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Mascara Streakz (Cooking Vinyl)

“Happy/sad no difference to me/The pure joy of my release/People fear may need to show/How much life affects me so.” (Beautiful Thing)

IN AN ESSAY WRITTEN IN RESPONSE to the film Good Luck To You, Leo Grande, feminist author, provocateur, terror of the insipid TV executive, and sworn enemy of the over-confident merely adequate white man, Mona Eltahawy (whose Feminist Giant website is self-described as “global feminist resistance to patriarchal fuckery”, and it is) discusses the reclamation of space, time and attention of women beyond the age of 50.

Specifically, she addresses the taking back, or in some instances (such as the central character in the film, played by Emma Thompson) discovery of sensuality and pleasure. Whether it is “fucking the guilt out of my system” after a divorce, recognising other women who were “never allowed to want”, or noting the way “patriarchy polices women’s desires and also recruits them to police other women’s”, Eltahaway’s essay circles and returns to a key point.

’Bitch’ and ‘cunt’ are not the worst things you could call a woman. Selfish is,” Eltahaway says. “Knowing what you want and taking it is filed under “selfish” in patriarchy’s dictionary.” And resistance to this framing isn’t just appropriate; it’s essential.

On her first album in just about 40 years (yes, that is not a typo), Clare Grogan – the one remaining writer and member of the band which recorded 1981’s Happy Birthday and 1982’s Pinky Blue, and along with her multi-instrumentalist cowriter (and husband) Stephen Lironi, one of two members remaining from the band which recorded 1983’s Bite – stakes a claim for not pretending, not accepting, not denying.

For saying, in other words, “I won’t walk the line/You need to be aware … You don’t have the right/You won’t stop my night.”

No, Mascara Streakz is not some confessional about Grogan ending decades of frustration with the aid of a studly young thing in a hotel room, though pleasure is a principle not disguised any more than the trials of age and gravity that mean “I wake each morning wide/My face is on the slide”. In the dreamscape Your Life Is Mine she revels in the comfort and joy (and strength) of partnership where there might be “An ocean of tears/The fury of fear” but “The beauty of our life” holds and “I’ll catch you when you fall.”

Nor is it in any way a polemic in place of a pop record; this is as fun a record as you could want, with Grogan and friends fizzing with electro-pop, refashioned disco and sparkling jangle on songs like Glitter Ball, that a certain K. Minogue might happily purloin, The Flame, which puts one foot in the ‘70s and another in the 2020s in the same way that a certain H.Styles happily manages, and Double Reflection, that embraces being Moroder-ed up the wazoo.

(It might be timely now to note that many, maybe most, people missed the streaks of social, personal and political grey-turning-to-dark in old Altered Images songs such as I Could Be Happy, or indeed a lot of Bite. Just as you might be too busy spinning around the Jessie Ware-meets-Blondie dancefloor of the new Colour Of My Dreams’ to see at first glance the shading in lines such as “The temptation to fade away/It overwhelms me but believe me I’m here to stay”, and the pushback in the second half of that verse, “The colour of my dreams are not just black-and-white/If you don’t see me then you’re not worth my fight”.)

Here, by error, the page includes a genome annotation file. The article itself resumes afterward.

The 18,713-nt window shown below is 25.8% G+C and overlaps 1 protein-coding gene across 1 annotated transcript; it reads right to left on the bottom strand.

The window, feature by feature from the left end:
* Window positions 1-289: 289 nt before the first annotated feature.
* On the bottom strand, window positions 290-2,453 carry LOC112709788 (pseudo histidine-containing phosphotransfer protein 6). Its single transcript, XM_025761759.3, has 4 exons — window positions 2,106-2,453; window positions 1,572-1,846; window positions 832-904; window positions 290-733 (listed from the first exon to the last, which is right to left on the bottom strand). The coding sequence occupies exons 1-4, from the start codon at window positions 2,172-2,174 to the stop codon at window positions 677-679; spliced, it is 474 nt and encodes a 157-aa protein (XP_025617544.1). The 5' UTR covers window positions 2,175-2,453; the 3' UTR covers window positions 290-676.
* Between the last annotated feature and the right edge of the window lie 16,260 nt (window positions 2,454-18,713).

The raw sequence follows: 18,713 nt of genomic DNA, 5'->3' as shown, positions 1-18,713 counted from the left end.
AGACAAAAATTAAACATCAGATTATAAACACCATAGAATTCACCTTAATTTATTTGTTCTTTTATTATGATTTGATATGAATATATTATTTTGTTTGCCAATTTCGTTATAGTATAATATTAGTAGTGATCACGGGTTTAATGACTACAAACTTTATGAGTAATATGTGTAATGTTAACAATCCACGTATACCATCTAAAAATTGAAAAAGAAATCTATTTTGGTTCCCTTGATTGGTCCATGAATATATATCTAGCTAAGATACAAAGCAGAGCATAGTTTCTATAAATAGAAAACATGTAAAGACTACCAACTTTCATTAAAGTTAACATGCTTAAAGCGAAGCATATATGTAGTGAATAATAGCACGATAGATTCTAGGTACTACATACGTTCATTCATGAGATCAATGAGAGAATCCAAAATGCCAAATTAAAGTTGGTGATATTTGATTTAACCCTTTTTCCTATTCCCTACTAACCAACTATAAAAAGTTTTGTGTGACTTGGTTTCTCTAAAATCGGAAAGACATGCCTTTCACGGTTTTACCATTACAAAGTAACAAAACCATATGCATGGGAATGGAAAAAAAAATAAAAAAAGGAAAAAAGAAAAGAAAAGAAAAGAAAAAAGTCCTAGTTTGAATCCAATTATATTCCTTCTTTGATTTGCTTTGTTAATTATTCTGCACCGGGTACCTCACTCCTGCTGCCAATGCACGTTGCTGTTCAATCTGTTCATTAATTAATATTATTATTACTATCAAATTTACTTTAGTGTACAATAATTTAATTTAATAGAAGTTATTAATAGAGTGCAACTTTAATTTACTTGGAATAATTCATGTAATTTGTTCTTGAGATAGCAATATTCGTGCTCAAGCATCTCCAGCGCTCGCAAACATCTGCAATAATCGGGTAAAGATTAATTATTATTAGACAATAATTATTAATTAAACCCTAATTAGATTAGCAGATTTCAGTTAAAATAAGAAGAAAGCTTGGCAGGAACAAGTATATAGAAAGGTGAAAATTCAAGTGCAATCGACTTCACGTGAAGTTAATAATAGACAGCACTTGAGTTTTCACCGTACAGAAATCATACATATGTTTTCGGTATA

Mascara Streakz is, however, a recognition of the pleasures and conflicts in a life that’s meant to trickle away quietly, and observing the fear that is engendered in some by those like her who have decided they just won’t go quietly. The mascara streaks (which are mentioned in more than one song) are not the marks of shame but the morning-after signs of the laughter and euphoria the night before, the promise of the nights to come, the “bigger plan” that can be shared, and the reminder to “Don’t embrace your fear/Jump off that pier”.

Take Beautiful Thing, quoted at the top of this review, which shimmers with rich layers of glossy sophisto-pop of the ‘90s as it welcomes difference and disdains restraints, or Changing My Luck, that comes across like Talking Heads as they moved from the edges to the pop centre, which reshapes expectations with a disarming smile.

Grogan may not put it exactly like this – and nor would I because most of us don’t have the skill or the guts of the creator of Feminist Giant – but I think Mascara Streakz crosses paths with Eltahawy (and eventually Thompson’s character) at the climax of her essay.

“There is liberation in speaking our desire. It will leave you feeling faint and nauseous when done suddenly, akin to losing one’s breath at higher elevations before the body has acclimated. We are called selfish because patriarchy understands the dangers of such liberation. Once acclimated though, there’s no knowing what rebellion is instigated as you develop greater lung capacity, as you fuck the guilt out of your system.”


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